What LittleBigPlanet Vita Got Right
- + More characters
- + Deep controls and great visuals
- + Great competitive experience
- + Online cross-play with PS3 gamers
What LittleBigPlanet Vita Got Wrong
- - Touch-screen controls don't work too well
- - Online lag
Street Fighter X Tekken makes a wonderful transition to Vita, proving once again that the platform is fantastic for classic arcade fighters. This portable version of Capcom’s critically acclaimed early-2012 game successfully makes up for the lack of buttons on the handheld with intuitive back-panel controls, and along with its fantastic visuals, accessible UI and engaging combat system, makes for a great on-the-go fighting experience.
The game’s controls have been translated over to Vita relatively well considering the platform’s obvious limitations. The six-button control scheme works well for the most part, but pushing multiple buttons down along with a direction press on the d-pad or control stick can make for some awkward combo attempts. Thankfully the back touch-pad relinquishes a bit of the complexities of the fighter’s more challenging moves, although its functionality does take a little bit of getting used to. Unfortunately, many of the touch-screen mechanics don’t work well because you need to move your hand towards the screen, leaving either the directional buttons or punch/kick buttons unguarded (and therefore ineffective). It’s possible to do it all at once, but it’s definitely a cumbersome, awkward way to play the game.
The game’s tag-team 2-on-2 matches return, and just like the console versions there is a reliance on strategic health bar management to ensure you can push through a match without losing too many rounds. The ‘Cross Arts’ and ‘Cross Assaults’ mechanics are carried over from the console versions, allowing you to use your two chosen characters for a simultaneous attack, and even control both characters at once. The ‘Gems’ system also enhances the game’s already strong competitive edge, giving characters statistical and skill advantages during fights. Many of the console version’s best gameplay features have been carried over to the Vita version, so you should definitely expect a similar experience in that regard.
The Vita version comes with twelve additional characters that were released as downloadable content shortly after the game’s console release, as well as three characters exclusive to Sony platforms. That promising inclusion is countered by the exclusion of two-player arcade co-op, which is disappointing, but hardly a deal breaker. There is a new arcade mode called Kumite, which pits you against CPU-controlled opponents of characters you meet online, meaning you could potentially have a match-up against a custom-made character, controlled by the game’s AI. It makes for some interesting battles, and thankfully it has a functioning drop in, drop out system that adds a bit more flavour to the game’s online component.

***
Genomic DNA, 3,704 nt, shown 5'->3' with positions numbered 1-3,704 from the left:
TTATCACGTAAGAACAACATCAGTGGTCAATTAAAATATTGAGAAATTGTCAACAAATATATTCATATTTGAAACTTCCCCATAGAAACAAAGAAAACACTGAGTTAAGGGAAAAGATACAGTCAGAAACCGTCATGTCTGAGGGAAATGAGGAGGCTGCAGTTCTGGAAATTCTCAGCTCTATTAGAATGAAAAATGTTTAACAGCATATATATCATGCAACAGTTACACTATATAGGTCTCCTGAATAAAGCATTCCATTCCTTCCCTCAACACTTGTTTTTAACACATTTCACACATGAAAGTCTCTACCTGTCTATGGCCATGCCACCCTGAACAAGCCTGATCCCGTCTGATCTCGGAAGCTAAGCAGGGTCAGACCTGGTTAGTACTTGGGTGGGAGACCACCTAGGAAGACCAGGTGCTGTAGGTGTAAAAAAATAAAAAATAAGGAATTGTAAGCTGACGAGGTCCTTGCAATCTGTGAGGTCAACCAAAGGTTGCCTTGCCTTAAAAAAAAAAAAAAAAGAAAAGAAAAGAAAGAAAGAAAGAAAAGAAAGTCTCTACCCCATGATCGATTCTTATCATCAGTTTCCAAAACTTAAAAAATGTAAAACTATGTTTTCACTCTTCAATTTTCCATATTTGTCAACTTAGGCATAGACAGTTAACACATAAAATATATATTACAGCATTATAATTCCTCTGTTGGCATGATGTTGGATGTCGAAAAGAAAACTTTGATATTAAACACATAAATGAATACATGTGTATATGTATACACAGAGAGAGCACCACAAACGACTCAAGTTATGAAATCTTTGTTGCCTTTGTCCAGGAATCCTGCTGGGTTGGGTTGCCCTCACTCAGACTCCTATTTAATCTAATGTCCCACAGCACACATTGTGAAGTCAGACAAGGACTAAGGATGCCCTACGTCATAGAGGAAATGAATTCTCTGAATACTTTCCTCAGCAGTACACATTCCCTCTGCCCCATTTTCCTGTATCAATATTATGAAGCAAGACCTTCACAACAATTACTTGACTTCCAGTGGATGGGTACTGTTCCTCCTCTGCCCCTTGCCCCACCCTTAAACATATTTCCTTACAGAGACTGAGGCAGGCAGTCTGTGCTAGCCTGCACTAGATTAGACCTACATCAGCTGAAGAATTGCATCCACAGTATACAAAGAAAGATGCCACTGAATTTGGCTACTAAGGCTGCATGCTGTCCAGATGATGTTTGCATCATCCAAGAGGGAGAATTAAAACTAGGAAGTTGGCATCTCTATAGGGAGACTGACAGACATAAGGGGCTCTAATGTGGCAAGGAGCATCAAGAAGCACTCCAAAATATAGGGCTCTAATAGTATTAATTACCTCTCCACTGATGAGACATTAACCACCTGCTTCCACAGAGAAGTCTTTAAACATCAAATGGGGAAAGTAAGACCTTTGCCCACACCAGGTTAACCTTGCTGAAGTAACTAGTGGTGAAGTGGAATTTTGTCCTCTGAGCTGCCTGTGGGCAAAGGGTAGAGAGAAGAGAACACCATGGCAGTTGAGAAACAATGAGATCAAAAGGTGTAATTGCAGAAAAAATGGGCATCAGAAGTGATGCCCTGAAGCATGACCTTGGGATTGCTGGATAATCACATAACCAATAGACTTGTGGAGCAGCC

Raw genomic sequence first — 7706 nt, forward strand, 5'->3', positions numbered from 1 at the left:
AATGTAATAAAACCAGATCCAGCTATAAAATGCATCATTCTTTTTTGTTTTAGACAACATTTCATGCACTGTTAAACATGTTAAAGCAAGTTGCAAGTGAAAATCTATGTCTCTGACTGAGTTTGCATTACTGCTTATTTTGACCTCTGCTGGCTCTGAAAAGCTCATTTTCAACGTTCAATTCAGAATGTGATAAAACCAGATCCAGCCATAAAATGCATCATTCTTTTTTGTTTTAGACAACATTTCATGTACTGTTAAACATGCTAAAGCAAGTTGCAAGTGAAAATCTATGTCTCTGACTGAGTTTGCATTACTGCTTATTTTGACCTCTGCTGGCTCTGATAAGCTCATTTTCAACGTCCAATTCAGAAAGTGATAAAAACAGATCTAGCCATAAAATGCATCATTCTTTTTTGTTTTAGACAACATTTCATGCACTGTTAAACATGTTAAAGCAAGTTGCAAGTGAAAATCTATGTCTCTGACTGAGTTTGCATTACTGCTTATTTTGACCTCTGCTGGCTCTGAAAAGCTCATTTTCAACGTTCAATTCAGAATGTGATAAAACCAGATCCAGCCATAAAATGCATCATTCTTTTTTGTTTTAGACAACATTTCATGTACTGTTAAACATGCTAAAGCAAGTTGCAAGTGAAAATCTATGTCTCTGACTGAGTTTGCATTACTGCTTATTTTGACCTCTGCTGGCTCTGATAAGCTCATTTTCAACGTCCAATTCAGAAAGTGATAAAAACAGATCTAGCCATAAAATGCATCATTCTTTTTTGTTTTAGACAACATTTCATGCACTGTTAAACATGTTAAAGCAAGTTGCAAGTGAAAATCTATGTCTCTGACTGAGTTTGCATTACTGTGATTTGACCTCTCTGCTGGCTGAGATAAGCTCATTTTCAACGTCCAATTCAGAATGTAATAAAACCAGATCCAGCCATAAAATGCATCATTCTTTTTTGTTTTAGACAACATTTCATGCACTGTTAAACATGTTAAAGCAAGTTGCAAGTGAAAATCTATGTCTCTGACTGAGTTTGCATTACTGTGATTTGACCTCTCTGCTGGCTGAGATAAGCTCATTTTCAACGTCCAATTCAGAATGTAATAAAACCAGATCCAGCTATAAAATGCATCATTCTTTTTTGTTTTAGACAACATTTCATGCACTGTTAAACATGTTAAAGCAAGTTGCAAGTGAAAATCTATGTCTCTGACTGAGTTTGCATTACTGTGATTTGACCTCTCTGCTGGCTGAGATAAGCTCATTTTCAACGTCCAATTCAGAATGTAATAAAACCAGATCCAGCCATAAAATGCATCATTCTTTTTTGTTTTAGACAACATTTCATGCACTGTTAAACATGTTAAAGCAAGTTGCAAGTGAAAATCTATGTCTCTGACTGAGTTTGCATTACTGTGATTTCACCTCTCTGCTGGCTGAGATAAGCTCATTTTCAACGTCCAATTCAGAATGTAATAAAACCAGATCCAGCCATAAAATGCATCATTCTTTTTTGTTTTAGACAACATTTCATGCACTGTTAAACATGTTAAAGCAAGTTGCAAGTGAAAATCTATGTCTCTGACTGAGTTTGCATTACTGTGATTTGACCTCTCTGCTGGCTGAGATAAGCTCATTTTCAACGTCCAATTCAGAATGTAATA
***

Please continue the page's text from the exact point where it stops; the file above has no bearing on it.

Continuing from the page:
The online component pits PS3 and Vita players together in one community, although the lag at times in quite unbearable. While the functioning game made for some great competitive gameplay with gamers around the world, the lag is definitely something that needs to be addressed if a large Vita community is going to stick by the game indefinitely.
The experience as a whole feels considerably more accessible than Capcom’s other fighting outings like Street Fighter IV, but that’s not to say that more hardcore fans of the genre wouldn’t appreciate the game’s offerings. There’s an insane amount of great characters, intricate skill moves and competitive modes that should please newcomers and fans alike. As someone that is admittedly more of a spontaneous player of fighting games rather than a hardcore competitor, I found Street Fighter X Tekken to have a unique ‘pick-up-and-play’ feel about it, something I think is integral for all fighters: they need that accessible but challenging sense that encourages you to learn all the moves, while still enjoying the more simple mechanics. That’s where I think the game’s satisfaction lies, in offering a broad experience for those wanting a simple fighter as well as something a little more complex in its execution.
The Final Verdict
For the most part, Street Fighter X Tekken is an almost identical experience to the console version. There are a few control limitations, but that is to be expected for a handheld port. Thankfully, the rear touch-pad does an admirable job of making up for a lack of buttons, although the touch-screen controls complicate the experience further. The game is definitely playable without relying on any of the Vita’s more innovative control mechanics, and someone playing on the handheld against a PS3 competitor could most certainly walk away victorious after having mastered the controls.
By Gaetano Prestia